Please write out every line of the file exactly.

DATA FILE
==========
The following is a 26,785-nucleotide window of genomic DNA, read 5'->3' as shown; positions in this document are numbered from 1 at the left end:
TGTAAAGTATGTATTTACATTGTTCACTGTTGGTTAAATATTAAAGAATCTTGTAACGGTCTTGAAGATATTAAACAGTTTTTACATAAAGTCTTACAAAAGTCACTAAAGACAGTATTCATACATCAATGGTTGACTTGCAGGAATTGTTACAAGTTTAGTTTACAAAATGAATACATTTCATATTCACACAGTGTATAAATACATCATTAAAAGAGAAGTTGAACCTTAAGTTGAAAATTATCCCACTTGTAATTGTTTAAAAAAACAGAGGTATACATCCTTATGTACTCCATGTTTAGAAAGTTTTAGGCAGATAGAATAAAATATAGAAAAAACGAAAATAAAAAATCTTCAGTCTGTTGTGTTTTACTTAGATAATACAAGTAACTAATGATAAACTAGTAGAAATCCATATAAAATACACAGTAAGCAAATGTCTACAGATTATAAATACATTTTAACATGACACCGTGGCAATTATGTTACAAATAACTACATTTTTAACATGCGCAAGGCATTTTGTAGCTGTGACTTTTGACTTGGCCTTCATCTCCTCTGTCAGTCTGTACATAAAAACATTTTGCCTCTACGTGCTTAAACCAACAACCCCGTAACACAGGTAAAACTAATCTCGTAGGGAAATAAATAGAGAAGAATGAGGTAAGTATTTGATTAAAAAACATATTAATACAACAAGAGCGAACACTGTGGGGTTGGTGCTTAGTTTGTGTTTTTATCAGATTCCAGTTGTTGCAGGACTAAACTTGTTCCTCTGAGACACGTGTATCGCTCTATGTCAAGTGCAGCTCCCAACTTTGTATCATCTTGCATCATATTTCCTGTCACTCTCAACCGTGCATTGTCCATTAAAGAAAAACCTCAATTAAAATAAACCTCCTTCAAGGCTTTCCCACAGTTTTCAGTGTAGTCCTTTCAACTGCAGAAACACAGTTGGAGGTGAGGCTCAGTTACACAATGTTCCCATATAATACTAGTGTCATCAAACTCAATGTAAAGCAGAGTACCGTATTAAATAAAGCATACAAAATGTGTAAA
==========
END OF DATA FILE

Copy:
The following is a 26,785-nucleotide window of genomic DNA, read 5'->3' as shown; positions in this document are numbered from 1 at the left end:
TGTAAAGTATGTATTTACATTGTTCACTGTTGGTTAAATATTAAAGAATCTTGTAACGGTCTTGAAGATATTAAACAGTTTTTACATAAAGTCTTACAAAAGTCACTAAAGACAGTATTCATACATCAATGGTTGACTTGCAGGAATTGTTACAAGTTTAGTTTACAAAATGAATACATTTCATATTCACACAGTGTATAAATACATCATTAAAAGAGAAGTTGAACCTTAAGTTGAAAATTATCCCACTTGTAATTGTTTAAAAAAACAGAGGTATACATCCTTATGTACTCCATGTTTAGAAAGTTTTAGGCAGATAGAATAAAATATAGAAAAAACGAAAATAAAAAATCTTCAGTCTGTTGTGTTTTACTTAGATAATACAAGTAACTAATGATAAACTAGTAGAAATCCATATAAAATACACAGTAAGCAAATGTCTACAGATTATAAATACATTTTAACATGACACCGTGGCAATTATGTTACAAATAACTACATTTTTAACATGCGCAAGGCATTTTGTAGCTGTGACTTTTGACTTGGCCTTCATCTCCTCTGTCAGTCTGTACATAAAAACATTTTGCCTCTACGTGCTTAAACCAACAACCCCGTAACACAGGTAAAACTAATCTCGTAGGGAAATAAATAGAGAAGAATGAGGTAAGTATTTGATTAAAAAACATATTAATACAACAAGAGCGAACACTGTGGGGTTGGTGCTTAGTTTGTGTTTTTATCAGATTCCAGTTGTTGCAGGACTAAACTTGTTCCTCTGAGACACGTGTATCGCTCTATGTCAAGTGCAGCTCCCAACTTTGTATCATCTTGCATCATATTTCCTGTCACTCTCAACCGTGCATTGTCCATTAAAGAAAAACCTCAATTAAAATAAACCTCCTTCAAGGCTTTCCCACAGTTTTCAGTGTAGTCCTTTCAACTGCAGAAACACAGTTGGAGGTGAGGCTCAGTTACACAATGTTCCCATATAATACTAGTGTCATCAAACTCAATGTAAAGCAGAGTACCGTATTAAATAAAGCATACAAAATGTGTAAA